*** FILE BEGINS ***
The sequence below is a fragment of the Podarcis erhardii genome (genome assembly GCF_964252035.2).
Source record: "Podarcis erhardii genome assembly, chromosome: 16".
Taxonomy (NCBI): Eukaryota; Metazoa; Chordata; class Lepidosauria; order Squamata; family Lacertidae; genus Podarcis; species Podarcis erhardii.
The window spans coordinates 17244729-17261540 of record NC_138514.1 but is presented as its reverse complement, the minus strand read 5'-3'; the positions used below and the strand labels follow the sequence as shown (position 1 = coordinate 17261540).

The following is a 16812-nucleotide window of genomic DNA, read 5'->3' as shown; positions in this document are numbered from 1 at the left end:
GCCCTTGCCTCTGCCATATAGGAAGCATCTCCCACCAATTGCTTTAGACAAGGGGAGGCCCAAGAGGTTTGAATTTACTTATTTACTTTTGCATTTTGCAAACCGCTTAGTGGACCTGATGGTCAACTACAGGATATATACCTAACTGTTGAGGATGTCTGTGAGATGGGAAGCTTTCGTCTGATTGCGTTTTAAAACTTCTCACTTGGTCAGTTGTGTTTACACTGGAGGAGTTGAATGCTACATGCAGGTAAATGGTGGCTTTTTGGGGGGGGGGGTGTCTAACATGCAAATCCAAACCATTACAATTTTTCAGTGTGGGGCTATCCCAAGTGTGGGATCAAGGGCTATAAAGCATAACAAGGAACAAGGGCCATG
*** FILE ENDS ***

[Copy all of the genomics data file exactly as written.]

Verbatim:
The sequence below is a fragment of the Podarcis erhardii genome (genome assembly GCF_964252035.2).
Source record: "Podarcis erhardii genome assembly, chromosome: 16".
Taxonomy (NCBI): Eukaryota; Metazoa; Chordata; class Lepidosauria; order Squamata; family Lacertidae; genus Podarcis; species Podarcis erhardii.
The window spans coordinates 17244729-17261540 of record NC_138514.1 but is presented as its reverse complement, the minus strand read 5'-3'; the positions used below and the strand labels follow the sequence as shown (position 1 = coordinate 17261540).

The following is a 16812-nucleotide window of genomic DNA, read 5'->3' as shown; positions in this document are numbered from 1 at the left end:
GCCCTTGCCTCTGCCATATAGGAAGCATCTCCCACCAATTGCTTTAGACAAGGGGAGGCCCAAGAGGTTTGAATTTACTTATTTACTTTTGCATTTTGCAAACCGCTTAGTGGACCTGATGGTCAACTACAGGATATATACCTAACTGTTGAGGATGTCTGTGAGATGGGAAGCTTTCGTCTGATTGCGTTTTAAAACTTCTCACTTGGTCAGTTGTGTTTACACTGGAGGAGTTGAATGCTACATGCAGGTAAATGGTGGCTTTTTGGGGGGGGGGGTGTCTAACATGCAAATCCAAACCATTACAATTTTTCAGTGTGGGGCTATCCCAAGTGTGGGATCAAGGGCTATAAAGCATAACAAGGAACAAGGGCCATG